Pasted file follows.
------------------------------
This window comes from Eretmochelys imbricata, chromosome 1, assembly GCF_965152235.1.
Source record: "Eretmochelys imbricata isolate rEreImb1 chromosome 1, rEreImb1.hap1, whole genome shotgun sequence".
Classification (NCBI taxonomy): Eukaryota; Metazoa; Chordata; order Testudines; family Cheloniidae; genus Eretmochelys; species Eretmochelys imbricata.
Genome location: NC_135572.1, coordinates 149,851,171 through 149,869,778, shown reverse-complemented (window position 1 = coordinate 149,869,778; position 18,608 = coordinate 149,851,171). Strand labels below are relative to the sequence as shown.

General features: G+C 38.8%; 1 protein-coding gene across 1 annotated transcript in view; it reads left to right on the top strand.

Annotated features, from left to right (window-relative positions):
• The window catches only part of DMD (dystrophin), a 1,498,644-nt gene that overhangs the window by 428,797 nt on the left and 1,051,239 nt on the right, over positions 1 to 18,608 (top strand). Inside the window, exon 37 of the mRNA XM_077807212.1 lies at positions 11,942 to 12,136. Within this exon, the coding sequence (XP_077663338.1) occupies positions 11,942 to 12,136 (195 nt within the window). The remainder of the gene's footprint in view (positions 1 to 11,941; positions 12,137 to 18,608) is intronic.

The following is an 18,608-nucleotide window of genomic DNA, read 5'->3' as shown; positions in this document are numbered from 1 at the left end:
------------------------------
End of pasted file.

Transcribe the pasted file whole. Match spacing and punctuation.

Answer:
This window comes from Eretmochelys imbricata, chromosome 1, assembly GCF_965152235.1.
Source record: "Eretmochelys imbricata isolate rEreImb1 chromosome 1, rEreImb1.hap1, whole genome shotgun sequence".
Classification (NCBI taxonomy): Eukaryota; Metazoa; Chordata; order Testudines; family Cheloniidae; genus Eretmochelys; species Eretmochelys imbricata.
Genome location: NC_135572.1, coordinates 149,851,171 through 149,869,778, shown reverse-complemented (window position 1 = coordinate 149,869,778; position 18,608 = coordinate 149,851,171). Strand labels below are relative to the sequence as shown.

General features: G+C 38.8%; 1 protein-coding gene across 1 annotated transcript in view; it reads left to right on the top strand.

Annotated features, from left to right (window-relative positions):
• The window catches only part of DMD (dystrophin), a 1,498,644-nt gene that overhangs the window by 428,797 nt on the left and 1,051,239 nt on the right, over positions 1 to 18,608 (top strand). Inside the window, exon 37 of the mRNA XM_077807212.1 lies at positions 11,942 to 12,136. Within this exon, the coding sequence (XP_077663338.1) occupies positions 11,942 to 12,136 (195 nt within the window). The remainder of the gene's footprint in view (positions 1 to 11,941; positions 12,137 to 18,608) is intronic.

The following is an 18,608-nucleotide window of genomic DNA, read 5'->3' as shown; positions in this document are numbered from 1 at the left end: